In overturning the lower court’s decision, the Sixth Circuit determined that the requisite physician supervision was in fact a condition of participation, which could not support an FCA claim. The Court noted that “[a] conclusion that compliance with the supervising-physician requirements is a condition of payment is only possible by weaving together isolated phrases from several sections in the complex scheme of Medicare regulations,” a cut-and-paste approach the Court deemed inappropriate. The Court further noted that “it is not reasonable to expect Medicare providers to attempt such an approach to statutory interpretation in their efforts to comply with the FCA.” Moreover, the Court determined that the express certification theory failed because MedQuest’s certification in its enrollment application that it would “abide by the Medicare laws, regulations and program instructions” does not contain language conditioning payment on compliance with any particular law or regulation. In addition, the Court determined that “the falsity of a claim is determined at the time of the submission” and the government presented no proof that MedQuest intended to violate Medicare regulations at the time that it applied for enrollment in the Medicare program.
The Sixth Circuit also dismissed the government’s implied certification theory that the claims submitted by MedQuest violated conditions of payment because the tests were not “reasonable and necessary,” a primary prerequisite to Medicare payment. The Court concluded that the direct supervision provided during contrast procedures was sufficient for the claims to meet the “reasonable and necessary” requirement and satisfy the conditions for payment. Although the supervising physicians did not meet CIGNA’s additional requirements, those additional requirements did not affect whether the tests were “reasonable and necessary” for purposes of payment.
(2) Medicare Enrollment Claims
Changes of ownership involving IDTFs must be reported within 30 days of the change to the appropriate Medicare contractor.5 MedQuest acquired via stock purchase a physician practice, which became one of the subsidiaries involved in the FCA litigation. After the acquisition, MedQuest operated the location as an IDTF, but it continued using the physician’s Medicare number and failed to notify CIGNA of the change of ownership until 18 months after the acquisition. The government alleged that MedQuest’s failure to notify CIGNA of the change of ownership and the continued use of the physician’s Medicare number constituted violations of the FCA. The district court again determined that these actions were violations of Medicare conditions of payment based upon 42 C.F.R. § 410.33(a), which states that “carriers will pay for diagnostic procedures under the physician fee schedule only when performed by a physician, a group practice of physicians, . . . or an [IDTF].” Because the IDTF was not enrolled and approved as an IDTF by Medicare, it was not entitled to be paid for tests.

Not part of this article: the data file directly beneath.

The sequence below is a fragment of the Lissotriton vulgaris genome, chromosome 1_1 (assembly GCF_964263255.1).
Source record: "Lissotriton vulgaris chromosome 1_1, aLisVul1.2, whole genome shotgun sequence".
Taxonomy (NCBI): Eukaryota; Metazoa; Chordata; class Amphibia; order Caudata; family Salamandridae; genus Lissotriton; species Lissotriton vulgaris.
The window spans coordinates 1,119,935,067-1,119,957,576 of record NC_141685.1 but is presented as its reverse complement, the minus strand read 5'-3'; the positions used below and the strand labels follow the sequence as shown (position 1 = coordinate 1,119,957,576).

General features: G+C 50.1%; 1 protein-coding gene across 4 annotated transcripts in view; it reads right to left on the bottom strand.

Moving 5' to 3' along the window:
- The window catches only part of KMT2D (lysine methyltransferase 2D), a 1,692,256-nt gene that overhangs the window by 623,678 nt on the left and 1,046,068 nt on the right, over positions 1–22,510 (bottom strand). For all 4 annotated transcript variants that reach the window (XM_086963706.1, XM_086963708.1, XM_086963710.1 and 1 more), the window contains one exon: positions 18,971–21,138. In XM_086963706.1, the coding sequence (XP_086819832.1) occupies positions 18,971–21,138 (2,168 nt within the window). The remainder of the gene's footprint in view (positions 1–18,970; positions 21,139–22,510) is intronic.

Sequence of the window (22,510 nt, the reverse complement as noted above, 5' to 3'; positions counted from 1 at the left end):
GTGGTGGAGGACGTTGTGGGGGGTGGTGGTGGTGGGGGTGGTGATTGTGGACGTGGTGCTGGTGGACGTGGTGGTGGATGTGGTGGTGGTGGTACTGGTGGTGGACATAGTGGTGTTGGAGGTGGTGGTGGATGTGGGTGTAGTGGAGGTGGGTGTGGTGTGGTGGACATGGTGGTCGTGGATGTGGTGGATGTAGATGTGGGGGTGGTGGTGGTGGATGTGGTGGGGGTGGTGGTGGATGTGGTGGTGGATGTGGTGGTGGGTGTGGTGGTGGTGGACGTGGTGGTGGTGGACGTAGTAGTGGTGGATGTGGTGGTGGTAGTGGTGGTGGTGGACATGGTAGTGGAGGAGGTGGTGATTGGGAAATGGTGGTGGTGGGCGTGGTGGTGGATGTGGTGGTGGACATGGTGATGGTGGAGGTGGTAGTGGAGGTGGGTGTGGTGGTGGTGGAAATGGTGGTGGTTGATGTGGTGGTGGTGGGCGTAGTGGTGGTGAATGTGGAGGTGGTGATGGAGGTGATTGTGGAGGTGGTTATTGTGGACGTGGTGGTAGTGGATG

The Sixth Circuit again overturned the district court’s ruling, finding that MedQuest’s actions constituted violations of conditions of participation, not conditions of payment. The Court noted that Section 410.33(a) does not require Medicare enrollment and approval for an entity to be an IDTF. As such, because the facility was being operated as an IDTF, it met the condition of payment contained in Section 410.33(a). In dismissing the government’s claim, the Court emphasized that the facility was already enrolled in the Medicare program, albeit as a physician practice, and that “at most, [this case] represents a failure to update enrollment information, which we have held is not a violation of a condition of payment.” ***
Both Anchor Mortgage and MedQuest symbolize some courts’ growing resistance to the more aggressive applications of the FCA. The Sixth Circuit’s opinion in MedQuest is particularly notable as it continues that Circuit’s trend of reining in the government’s most tenuous theories of FCA liability for healthcare providers. While acknowledging the FCA’s role in enforcing Medicare regulations, the Sixth Circuit made clear that “the bluntness of the FCA’s hefty fines and penalties makes them an inappropriate tool for ensuring compliance with technical and local program requirements.” Those are welcome words to health care providers that may face FCA liability while attempting to navigate the complex Medicare regulatory scheme.
1 United States v. Anchor Mortg. Corp., -- F.3d -- , 2013 WL 1150213 (7th Cir. Mar. 21, 2013).
2 United States ex rel. Hobbs v. MedQuest Assoc., Inc., -- F.3d --, 2013 WL 1285590 (6th Cir. Apr. 1, 2013).
3 United States ex rel. Williams v. Renal Care Group, Inc., 696 F.3d 518 (6th Cir. 2012).
4 Medicare regulations allow physicians not listed on a provider’s CMS-855 form to provide services for locum tenens coverage. Locum tenens means a physician who is temporarily covering for another physician and is identified on a claim submitted to Medicare by attaching a modifier to the claim which identifies it to Medicare. Accordingly, the fact that MedQuest was using the services of these locum tenens physicians was not at issue; rather, the issue was that the locum tenens physicians were not board certified in radiology or approved by CIGNA.
5 The Court noted that 42 C.F.R. § 410.33(g), which sets forth the notice procedures for a change of ownership of an IDTF, was not enacted at the time of the violations claimed by the government.